Monthly Archives: July 2015

Choosing A Vacation Trip

Vacation Planning: Is It Right For You?    Choosing A Trip    Planning A Trip   

What You’re Looking For Depends On What You’re Used To

When many people plan a big vacation get-away, the first thing they think of is something that they’ve heard someone brag about… a trip to Bora-Bora, climbing a mountain… whatever!

Then they realize that they don’t have the funds, skills, interest or time to make that plan work, so they settle for a stay-cation.

In a previous post I discuss whether to choose a motorcycle vacation, now let’s talk about HOW to choose the right trip for YOU!

I see 3 approaches for choosing where to go. The first is to simply pick some place you’ve never been and head out. No planning, no worrying.. just go with the flow.  This is great for the type of person for whom facing the unknown is the fun part, but that is not the kind of trip I’m talking about here.

The second approach is to choose a destination where you will spend most of your time, and the motorcycle is simply your transportation there and back.Your planning will be limited to logistics, like hotels, gas, mileage, and possibly weather. Again, not the kind of trip I’m discussing here.

The third approach is to plan the trip, as opposed to just the destination, to do and see the things you enjoy.  A motorcycle vacation adventure can be a weekend, or a week (or more) long and give you the sense of adventure and accomplishment you are seeking.

I suggest that you start with an inventory of what you ‘have’ and what you ‘want’. If you live in the pine-forested mountains, the desert vistas of the Southwest may get your juices flowing. Or maybe the swamps of the Southeast. If you live in a crowded big city, maybe the wide open plains (with no people) are just the ticket.  Start with an inventory of what you  already have, then develop a list of what you want to experience.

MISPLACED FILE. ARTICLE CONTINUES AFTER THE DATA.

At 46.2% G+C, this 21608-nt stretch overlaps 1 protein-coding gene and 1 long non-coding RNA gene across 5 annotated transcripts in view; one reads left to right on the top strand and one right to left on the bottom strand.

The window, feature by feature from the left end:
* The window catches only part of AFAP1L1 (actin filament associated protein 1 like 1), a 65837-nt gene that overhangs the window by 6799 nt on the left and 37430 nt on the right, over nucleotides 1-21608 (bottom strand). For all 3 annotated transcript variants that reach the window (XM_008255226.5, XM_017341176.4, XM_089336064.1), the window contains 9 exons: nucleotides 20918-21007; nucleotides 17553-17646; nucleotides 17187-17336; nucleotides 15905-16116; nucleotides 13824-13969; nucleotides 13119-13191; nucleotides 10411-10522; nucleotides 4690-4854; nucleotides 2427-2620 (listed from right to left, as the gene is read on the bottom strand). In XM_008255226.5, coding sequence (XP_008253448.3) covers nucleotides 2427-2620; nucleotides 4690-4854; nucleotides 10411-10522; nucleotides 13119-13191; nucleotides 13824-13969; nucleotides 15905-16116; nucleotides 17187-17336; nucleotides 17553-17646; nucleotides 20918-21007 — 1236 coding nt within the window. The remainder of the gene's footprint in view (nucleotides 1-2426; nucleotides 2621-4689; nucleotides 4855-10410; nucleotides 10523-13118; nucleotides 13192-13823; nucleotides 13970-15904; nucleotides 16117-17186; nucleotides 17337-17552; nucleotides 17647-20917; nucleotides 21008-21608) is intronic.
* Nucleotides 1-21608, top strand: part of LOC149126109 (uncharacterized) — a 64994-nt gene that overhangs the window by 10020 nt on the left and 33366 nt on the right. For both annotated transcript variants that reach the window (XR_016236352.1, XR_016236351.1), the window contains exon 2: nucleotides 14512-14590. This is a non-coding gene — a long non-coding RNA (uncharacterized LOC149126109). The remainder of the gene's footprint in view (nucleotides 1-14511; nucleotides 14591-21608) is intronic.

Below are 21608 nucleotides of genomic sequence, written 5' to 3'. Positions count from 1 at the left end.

Here is my list from the Phoenix Valley of the Sun area:

  • desert plants on a flat desert floor
  • small but steep hills we call mountains
    What I love to experience:

  • cliffs & canyons (from the top) with big vistas, and canyons (from the bottom) with rivers I can ride next to
  • colorful, interesting rock formations
  • big vistas of undulating forested mountains and meadows
  • jagged coastline
  • twisty mountain roads and broad, and sweeping turns with great vistas
  • historical sites

You may have a different list if you live in a different location (or like different things), but the point is to go ahead and create your own list. Once you know what you are looking for, you may be surprised how easily you can plan a great adventure vacation, maybe in your own state!

Living in the Southwest gives me an unfair advantage, as almost everything I want is within 2 days ride, but their is nothing to prevent you from hopping on a plane and getting close to your destination to rent a motorcycle. Once you are on the motorcycle, your adventure awaits. Whether you want to ride the Pacific Coast Highway, tour the Grand Canyon, ride the Million Dollar Highway, Freedom Trail, or Tail of the Dragon… or make up your own dream ride… you can do it with a little preparation.

In a future post, I will discuss my methods for finding routes that optimize the things I like to do.

There are great rides in almost every state. The secret is to create your route by choosing things you love to experience (from your list) and go DO IT!

Choosing to Vacation on a Motorcycle – Is It Right For You?

Vacation Planning: Is It Right For You?    Choosing A Trip    Planning A Trip